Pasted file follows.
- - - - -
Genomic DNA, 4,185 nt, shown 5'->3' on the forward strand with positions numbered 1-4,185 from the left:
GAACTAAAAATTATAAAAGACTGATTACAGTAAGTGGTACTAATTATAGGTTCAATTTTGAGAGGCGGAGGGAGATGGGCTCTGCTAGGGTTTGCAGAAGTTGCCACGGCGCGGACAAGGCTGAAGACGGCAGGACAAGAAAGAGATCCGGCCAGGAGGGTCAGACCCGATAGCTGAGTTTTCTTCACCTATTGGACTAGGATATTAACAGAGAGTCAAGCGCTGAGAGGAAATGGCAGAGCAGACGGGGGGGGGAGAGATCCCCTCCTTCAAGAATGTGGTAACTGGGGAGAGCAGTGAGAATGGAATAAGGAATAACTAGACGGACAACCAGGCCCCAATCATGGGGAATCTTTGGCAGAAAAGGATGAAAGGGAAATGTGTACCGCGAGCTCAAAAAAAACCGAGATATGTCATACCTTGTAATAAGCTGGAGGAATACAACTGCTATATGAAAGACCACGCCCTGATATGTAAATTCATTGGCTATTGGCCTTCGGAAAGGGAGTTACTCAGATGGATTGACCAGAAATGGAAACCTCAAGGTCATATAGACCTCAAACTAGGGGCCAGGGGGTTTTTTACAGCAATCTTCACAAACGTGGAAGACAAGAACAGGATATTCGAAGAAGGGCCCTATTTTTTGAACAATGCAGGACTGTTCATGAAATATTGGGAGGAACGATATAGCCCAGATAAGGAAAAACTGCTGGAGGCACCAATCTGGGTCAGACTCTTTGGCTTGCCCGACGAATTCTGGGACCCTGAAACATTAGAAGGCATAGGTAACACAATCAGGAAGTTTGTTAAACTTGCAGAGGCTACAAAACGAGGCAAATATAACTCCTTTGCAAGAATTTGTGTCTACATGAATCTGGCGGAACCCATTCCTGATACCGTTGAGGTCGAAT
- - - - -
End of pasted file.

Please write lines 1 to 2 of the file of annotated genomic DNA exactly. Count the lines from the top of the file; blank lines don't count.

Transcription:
Genomic DNA, 4,185 nt, shown 5'->3' on the forward strand with positions numbered 1-4,185 from the left:
GAACTAAAAATTATAAAAGACTGATTACAGTAAGTGGTACTAATTATAGGTTCAATTTTGAGAGGCGGAGGGAGATGGGCTCTGCTAGGGTTTGCAGAAGTTGCCACGGCGCGGACAAGGCTGAAGACGGCAGGACAAGAAAGAGATCCGGCCAGGAGGGTCAGACCCGATAGCTGAGTTTTCTTCACCTATTGGACTAGGATATTAACAGAGAGTCAAGCGCTGAGAGGAAATGGCAGAGCAGACGGGGGGGGGAGAGATCCCCTCCTTCAAGAATGTGGTAACTGGGGAGAGCAGTGAGAATGGAATAAGGAATAACTAGACGGACAACCAGGCCCCAATCATGGGGAATCTTTGGCAGAAAAGGATGAAAGGGAAATGTGTACCGCGAGCTCAAAAAAAACCGAGATATGTCATACCTTGTAATAAGCTGGAGGAATACAACTGCTATATGAAAGACCACGCCCTGATATGTAAATTCATTGGCTATTGGCCTTCGGAAAGGGAGTTACTCAGATGGATTGACCAGAAATGGAAACCTCAAGGTCATATAGACCTCAAACTAGGGGCCAGGGGGTTTTTTACAGCAATCTTCACAAACGTGGAAGACAAGAACAGGATATTCGAAGAAGGGCCCTATTTTTTGAACAATGCAGGACTGTTCATGAAATATTGGGAGGAACGATATAGCCCAGATAAGGAAAAACTGCTGGAGGCACCAATCTGGGTCAGACTCTTTGGCTTGCCCGACGAATTCTGGGACCCTGAAACATTAGAAGGCATAGGTAACACAATCAGGAAGTTTGTTAAACTTGCAGAGGCTACAAAACGAGGCAAATATAACTCCTTTGCAAGAATTTGTGTCTACATGAATCTGGCGGAACCCATTCCTGATACCGTTGAGGTCGAAT